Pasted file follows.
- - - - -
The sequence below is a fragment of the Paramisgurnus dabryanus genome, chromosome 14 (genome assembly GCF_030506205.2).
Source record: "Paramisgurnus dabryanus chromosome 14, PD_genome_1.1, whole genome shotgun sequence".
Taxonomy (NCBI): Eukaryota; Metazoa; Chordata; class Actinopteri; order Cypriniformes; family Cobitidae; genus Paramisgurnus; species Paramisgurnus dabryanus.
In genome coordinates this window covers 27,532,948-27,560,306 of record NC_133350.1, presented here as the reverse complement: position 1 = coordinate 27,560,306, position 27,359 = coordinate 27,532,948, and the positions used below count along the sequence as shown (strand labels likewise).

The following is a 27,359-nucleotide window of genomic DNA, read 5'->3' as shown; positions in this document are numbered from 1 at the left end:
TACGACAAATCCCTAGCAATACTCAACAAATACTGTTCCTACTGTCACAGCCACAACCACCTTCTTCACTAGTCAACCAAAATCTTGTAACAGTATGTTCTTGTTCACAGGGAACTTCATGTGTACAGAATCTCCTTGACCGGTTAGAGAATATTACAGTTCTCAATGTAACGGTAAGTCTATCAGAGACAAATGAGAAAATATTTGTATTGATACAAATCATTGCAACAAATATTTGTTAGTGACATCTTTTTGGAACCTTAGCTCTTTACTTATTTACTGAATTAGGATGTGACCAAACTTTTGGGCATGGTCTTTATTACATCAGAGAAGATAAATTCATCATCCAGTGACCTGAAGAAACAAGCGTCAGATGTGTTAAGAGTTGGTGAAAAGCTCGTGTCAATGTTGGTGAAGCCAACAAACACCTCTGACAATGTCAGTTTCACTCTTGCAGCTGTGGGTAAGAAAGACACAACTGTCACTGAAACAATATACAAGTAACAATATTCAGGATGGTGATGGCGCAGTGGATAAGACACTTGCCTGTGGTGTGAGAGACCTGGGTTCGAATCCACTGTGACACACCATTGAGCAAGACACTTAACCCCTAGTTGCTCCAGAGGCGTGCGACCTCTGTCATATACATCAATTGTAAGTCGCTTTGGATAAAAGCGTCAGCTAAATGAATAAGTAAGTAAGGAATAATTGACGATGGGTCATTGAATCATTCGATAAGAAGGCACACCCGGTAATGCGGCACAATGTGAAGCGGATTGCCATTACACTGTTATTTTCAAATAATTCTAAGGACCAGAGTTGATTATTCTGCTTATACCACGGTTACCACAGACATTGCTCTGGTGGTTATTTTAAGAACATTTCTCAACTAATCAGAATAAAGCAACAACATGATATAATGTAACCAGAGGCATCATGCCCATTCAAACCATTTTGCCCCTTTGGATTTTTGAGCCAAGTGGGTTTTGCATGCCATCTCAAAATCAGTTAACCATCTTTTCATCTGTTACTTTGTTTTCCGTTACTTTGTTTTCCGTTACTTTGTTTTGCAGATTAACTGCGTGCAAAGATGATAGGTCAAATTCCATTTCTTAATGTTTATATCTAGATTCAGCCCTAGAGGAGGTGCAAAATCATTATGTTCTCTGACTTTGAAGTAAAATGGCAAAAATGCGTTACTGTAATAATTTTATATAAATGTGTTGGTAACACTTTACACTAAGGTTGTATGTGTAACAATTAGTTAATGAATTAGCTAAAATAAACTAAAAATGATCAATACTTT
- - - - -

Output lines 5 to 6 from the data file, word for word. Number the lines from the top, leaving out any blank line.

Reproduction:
The following is a 27,359-nucleotide window of genomic DNA, read 5'->3' as shown; positions in this document are numbered from 1 at the left end:
TACGACAAATCCCTAGCAATACTCAACAAATACTGTTCCTACTGTCACAGCCACAACCACCTTCTTCACTAGTCAACCAAAATCTTGTAACAGTATGTTCTTGTTCACAGGGAACTTCATGTGTACAGAATCTCCTTGACCGGTTAGAGAATATTACAGTTCTCAATGTAACGGTAAGTCTATCAGAGACAAATGAGAAAATATTTGTATTGATACAAATCATTGCAACAAATATTTGTTAGTGACATCTTTTTGGAACCTTAGCTCTTTACTTATTTACTGAATTAGGATGTGACCAAACTTTTGGGCATGGTCTTTATTACATCAGAGAAGATAAATTCATCATCCAGTGACCTGAAGAAACAAGCGTCAGATGTGTTAAGAGTTGGTGAAAAGCTCGTGTCAATGTTGGTGAAGCCAACAAACACCTCTGACAATGTCAGTTTCACTCTTGCAGCTGTGGGTAAGAAAGACACAACTGTCACTGAAACAATATACAAGTAACAATATTCAGGATGGTGATGGCGCAGTGGATAAGACACTTGCCTGTGGTGTGAGAGACCTGGGTTCGAATCCACTGTGACACACCATTGAGCAAGACACTTAACCCCTAGTTGCTCCAGAGGCGTGCGACCTCTGTCATATACATCAATTGTAAGTCGCTTTGGATAAAAGCGTCAGCTAAATGAATAAGTAAGTAAGGAATAATTGACGATGGGTCATTGAATCATTCGATAAGAAGGCACACCCGGTAATGCGGCACAATGTGAAGCGGATTGCCATTACACTGTTATTTTCAAATAATTCTAAGGACCAGAGTTGATTATTCTGCTTATACCACGGTTACCACAGACATTGCTCTGGTGGTTATTTTAAGAACATTTCTCAACTAATCAGAATAAAGCAACAACATGATATAATGTAACCAGAGGCATCATGCCCATTCAAACCATTTTGCCCCTTTGGATTTTTGAGCCAAGTGGGTTTTGCATGCCATCTCAAAATCAGTTAACCATCTTTTCATCTGTTACTTTGTTTTCCGTTACTTTGTTTTCCGTTACTTTGTTTTGCAGATTAACTGCGTGCAAAGATGATAGGTCAAATTCCATTTCTTAATGTTTATATCTAGATTCAGCCCTAGAGGAGGTGCAAAATCATTATGTTCTCTGACTTTGAAGTAAAATGGCAAAAATGCGTTACTGTAATAATTTTATATAAATGTGTTGGTAACACTTTACACTAAGGTTGTATGTGTAACAATTAGTTAATGAATTAGCTAAAATAAACTAAAAATGATCAATACTTT